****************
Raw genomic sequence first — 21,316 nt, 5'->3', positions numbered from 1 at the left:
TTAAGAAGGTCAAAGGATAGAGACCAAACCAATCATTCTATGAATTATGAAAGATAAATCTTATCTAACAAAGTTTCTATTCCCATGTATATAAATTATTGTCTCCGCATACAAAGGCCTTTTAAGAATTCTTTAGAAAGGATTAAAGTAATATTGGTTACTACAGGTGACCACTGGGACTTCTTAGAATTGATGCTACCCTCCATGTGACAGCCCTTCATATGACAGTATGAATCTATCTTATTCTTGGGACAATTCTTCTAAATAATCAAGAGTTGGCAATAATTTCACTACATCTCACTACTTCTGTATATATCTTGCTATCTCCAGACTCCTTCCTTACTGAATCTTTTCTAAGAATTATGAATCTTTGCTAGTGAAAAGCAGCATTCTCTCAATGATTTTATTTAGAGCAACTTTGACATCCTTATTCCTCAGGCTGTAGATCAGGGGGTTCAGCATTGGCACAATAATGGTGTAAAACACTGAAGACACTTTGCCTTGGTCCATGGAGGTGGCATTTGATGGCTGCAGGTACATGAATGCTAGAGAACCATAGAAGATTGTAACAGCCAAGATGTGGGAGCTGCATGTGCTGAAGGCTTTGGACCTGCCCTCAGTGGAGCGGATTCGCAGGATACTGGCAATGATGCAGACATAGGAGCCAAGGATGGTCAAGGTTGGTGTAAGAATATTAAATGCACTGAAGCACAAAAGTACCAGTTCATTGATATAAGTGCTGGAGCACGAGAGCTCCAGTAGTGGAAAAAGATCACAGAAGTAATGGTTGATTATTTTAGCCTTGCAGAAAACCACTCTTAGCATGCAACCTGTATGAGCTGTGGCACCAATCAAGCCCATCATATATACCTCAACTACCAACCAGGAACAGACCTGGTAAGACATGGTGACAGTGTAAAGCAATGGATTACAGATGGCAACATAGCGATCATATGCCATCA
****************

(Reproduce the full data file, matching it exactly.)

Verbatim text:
Raw genomic sequence first — 21,316 nt, 5'->3', positions numbered from 1 at the left:
TTAAGAAGGTCAAAGGATAGAGACCAAACCAATCATTCTATGAATTATGAAAGATAAATCTTATCTAACAAAGTTTCTATTCCCATGTATATAAATTATTGTCTCCGCATACAAAGGCCTTTTAAGAATTCTTTAGAAAGGATTAAAGTAATATTGGTTACTACAGGTGACCACTGGGACTTCTTAGAATTGATGCTACCCTCCATGTGACAGCCCTTCATATGACAGTATGAATCTATCTTATTCTTGGGACAATTCTTCTAAATAATCAAGAGTTGGCAATAATTTCACTACATCTCACTACTTCTGTATATATCTTGCTATCTCCAGACTCCTTCCTTACTGAATCTTTTCTAAGAATTATGAATCTTTGCTAGTGAAAAGCAGCATTCTCTCAATGATTTTATTTAGAGCAACTTTGACATCCTTATTCCTCAGGCTGTAGATCAGGGGGTTCAGCATTGGCACAATAATGGTGTAAAACACTGAAGACACTTTGCCTTGGTCCATGGAGGTGGCATTTGATGGCTGCAGGTACATGAATGCTAGAGAACCATAGAAGATTGTAACAGCCAAGATGTGGGAGCTGCATGTGCTGAAGGCTTTGGACCTGCCCTCAGTGGAGCGGATTCGCAGGATACTGGCAATGATGCAGACATAGGAGCCAAGGATGGTCAAGGTTGGTGTAAGAATATTAAATGCACTGAAGCACAAAAGTACCAGTTCATTGATATAAGTGCTGGAGCACGAGAGCTCCAGTAGTGGAAAAAGATCACAGAAGTAATGGTTGATTATTTTAGCCTTGCAGAAAACCACTCTTAGCATGCAACCTGTATGAGCTGTGGCACCAATCAAGCCCATCATATATACCTCAACTACCAACCAGGAACAGACCTGGTAAGACATGGTGACAGTGTAAAGCAATGGATTACAGATGGCAACATAGCGATCATATGCCATCA